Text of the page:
What can we learn from past outbreaks?

Outbreaks large and small require rapid, coordinated responses. In this e-book, we describe eight considerations for outbreak responses, based on the collective experience of our experts.

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What we cover in this e-book:

With an outbreak, the landscape may change more quickly than data can be gathered and decisions made. A coordinated approach is the only way in which we can effectively reduce the impact on infected persons, their family and friends, the economy, and the health care system and its ability to treat the population as a whole. 

In this e-book, we’ve gathered the combined knowledge and experience of three experts who have prior outbreak experience — including HIV, Ebola, Zika and avian influenza.

  • Eight key areas of focus for outbreaks across public health, research and social sciences
  • Specific examples from Ebola, HIV and other infectious disease outbreaks that have informed our approach to COVID-19
  • FHI Clinical’s contribution to outbreak responses

About the contributors

M. Michelle Berrey, MD, MPH

Dr. Berrey is a public health and infectious diseases physician. Her career in drug development has focused on developing oral antivirals for hepatitis C, HIV, herpesviruses and smallpox. Public-private partnerships have been a cornerstone of Michelle’s career, evidenced by joint trial designs with NIH in HCV in 2009, with WHO and MSF for Ebola in 2014, and with BARDA for the first dual-use medical countermeasure for smallpox. 

As president and CEO of Chimerix, she led development of the company’s lead product candidate, brincidofovir, an antiviral investigated for the treatment of smallpox, life-threatening adenovirus and ebolavirus infections.

Dr. Berrey received her MD from the Medical College of Georgia and a Master of Public Health from Emory University. She completed her internship and residency in Internal Medicine at the University of North Carolina at Chapel Hill and was a Senior Fellow in Infectious Diseases at the University of Washington, Seattle, where she conducted research in HIV transmission and acute HIV infection. She is Board Certified in Internal Medicine and Infectious Diseases.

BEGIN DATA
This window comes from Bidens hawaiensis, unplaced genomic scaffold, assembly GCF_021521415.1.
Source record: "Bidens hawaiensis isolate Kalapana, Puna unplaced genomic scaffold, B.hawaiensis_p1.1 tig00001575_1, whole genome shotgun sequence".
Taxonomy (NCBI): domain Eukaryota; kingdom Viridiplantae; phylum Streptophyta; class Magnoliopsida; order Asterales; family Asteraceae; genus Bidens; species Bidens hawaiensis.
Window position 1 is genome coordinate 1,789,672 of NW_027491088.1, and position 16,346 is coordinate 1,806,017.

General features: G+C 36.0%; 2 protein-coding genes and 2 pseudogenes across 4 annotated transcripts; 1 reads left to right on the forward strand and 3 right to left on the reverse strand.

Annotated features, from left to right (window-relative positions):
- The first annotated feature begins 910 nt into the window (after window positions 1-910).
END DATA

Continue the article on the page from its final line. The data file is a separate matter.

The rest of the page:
Claudia Christian, Senior Vice President of Clinical Operations at FHI Clinical

With more than 25 years of experience, Claudia Christian has held positions in pharmaceutical, biotech and CROs across multiple indications. Since 2014, she has devoted her expertise full-time to infectious disease research, including managing multiple study protocols and developing sites across West Africa during the Ebola outbreak response. Since that time, she has managed millions of dollars in federally and privately funded grants as well as commercially funded vaccine and other therapeutic studies.

As Senior Vice President, Clinical Operations, Claudia leads the overall direction and strategic implementation of program execution for all clinical research activities at FHI Clinical.

Claudia holds a bachelor’s degree in Biology from Trinity College-Hartford and a master’s certification in Education from Saint Joseph College.

Peggy Coyle, Director at FHI Clinical

Peggy Coyle is a skilled clinical research project manager with experience managing complex clinical trials, building site capacity and developing rapid response for trials across multiple therapeutic areas, including infectious diseases, oncology and emerging diseases. She also has extensive experience in clinical research and vaccines that includes Institutional Review Board (IRB) development.

Peggy managed the company’s Vietnam clinical research team during the H5N1 outbreak and led a program to build out trial capacity for sites in that region over a six-year period. During the Ebola outbreak in Sierra Leone, Peggy worked in-country to implement rapid start-up of a vaccine trial. Additionally, she trained leaders from the National Public Health Institute of Liberia and the Liberian Institute of Biomedical Research, University of Liberia students and faculty, Liberian Ministry of Health officials and PREVAIL staff members in clinical research fundamentals in Monrovia, Liberia. Through her time on the ground during these outbreaks, she learned the value of establishing good relationships with local government and other leaders, which was vital to creating high-quality and sustainable programs.

Peggy holds a bachelor’s degree in Nursing and a master’s degree of Education and Science in Public Health from the University of Toledo.